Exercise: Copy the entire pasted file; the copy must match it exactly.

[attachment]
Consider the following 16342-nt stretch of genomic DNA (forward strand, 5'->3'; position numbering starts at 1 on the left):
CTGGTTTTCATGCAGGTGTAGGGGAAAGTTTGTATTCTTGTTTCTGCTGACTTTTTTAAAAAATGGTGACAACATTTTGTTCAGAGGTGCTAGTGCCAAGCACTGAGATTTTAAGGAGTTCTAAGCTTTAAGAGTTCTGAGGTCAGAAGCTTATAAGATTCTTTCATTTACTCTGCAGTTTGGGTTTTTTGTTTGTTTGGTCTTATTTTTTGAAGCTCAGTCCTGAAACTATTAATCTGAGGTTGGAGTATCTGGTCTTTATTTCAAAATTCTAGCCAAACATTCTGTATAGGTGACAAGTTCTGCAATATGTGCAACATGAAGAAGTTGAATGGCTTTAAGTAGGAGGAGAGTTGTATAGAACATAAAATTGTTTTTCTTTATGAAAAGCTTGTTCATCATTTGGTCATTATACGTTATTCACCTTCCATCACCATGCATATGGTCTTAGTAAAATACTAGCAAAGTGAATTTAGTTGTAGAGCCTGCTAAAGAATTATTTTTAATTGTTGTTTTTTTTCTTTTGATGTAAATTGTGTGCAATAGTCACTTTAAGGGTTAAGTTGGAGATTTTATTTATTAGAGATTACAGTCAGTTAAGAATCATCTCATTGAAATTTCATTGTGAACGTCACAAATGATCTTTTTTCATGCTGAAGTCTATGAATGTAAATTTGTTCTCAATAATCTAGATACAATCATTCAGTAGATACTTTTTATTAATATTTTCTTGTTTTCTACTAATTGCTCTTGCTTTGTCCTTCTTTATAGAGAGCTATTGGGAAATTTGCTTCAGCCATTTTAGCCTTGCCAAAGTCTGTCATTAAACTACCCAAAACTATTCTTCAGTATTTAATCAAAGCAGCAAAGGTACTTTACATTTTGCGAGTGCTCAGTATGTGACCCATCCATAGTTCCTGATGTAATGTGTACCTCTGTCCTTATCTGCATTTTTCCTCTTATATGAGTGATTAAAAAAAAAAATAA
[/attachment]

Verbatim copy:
Consider the following 16342-nt stretch of genomic DNA (forward strand, 5'->3'; position numbering starts at 1 on the left):
CTGGTTTTCATGCAGGTGTAGGGGAAAGTTTGTATTCTTGTTTCTGCTGACTTTTTTAAAAAATGGTGACAACATTTTGTTCAGAGGTGCTAGTGCCAAGCACTGAGATTTTAAGGAGTTCTAAGCTTTAAGAGTTCTGAGGTCAGAAGCTTATAAGATTCTTTCATTTACTCTGCAGTTTGGGTTTTTTGTTTGTTTGGTCTTATTTTTTGAAGCTCAGTCCTGAAACTATTAATCTGAGGTTGGAGTATCTGGTCTTTATTTCAAAATTCTAGCCAAACATTCTGTATAGGTGACAAGTTCTGCAATATGTGCAACATGAAGAAGTTGAATGGCTTTAAGTAGGAGGAGAGTTGTATAGAACATAAAATTGTTTTTCTTTATGAAAAGCTTGTTCATCATTTGGTCATTATACGTTATTCACCTTCCATCACCATGCATATGGTCTTAGTAAAATACTAGCAAAGTGAATTTAGTTGTAGAGCCTGCTAAAGAATTATTTTTAATTGTTGTTTTTTTTCTTTTGATGTAAATTGTGTGCAATAGTCACTTTAAGGGTTAAGTTGGAGATTTTATTTATTAGAGATTACAGTCAGTTAAGAATCATCTCATTGAAATTTCATTGTGAACGTCACAAATGATCTTTTTTCATGCTGAAGTCTATGAATGTAAATTTGTTCTCAATAATCTAGATACAATCATTCAGTAGATACTTTTTATTAATATTTTCTTGTTTTCTACTAATTGCTCTTGCTTTGTCCTTCTTTATAGAGAGCTATTGGGAAATTTGCTTCAGCCATTTTAGCCTTGCCAAAGTCTGTCATTAAACTACCCAAAACTATTCTTCAGTATTTAATCAAAGCAGCAAAGGTACTTTACATTTTGCGAGTGCTCAGTATGTGACCCATCCATAGTTCCTGATGTAATGTGTACCTCTGTCCTTATCTGCATTTTTCCTCTTATATGAGTGATTAAAAAAAAAAATAA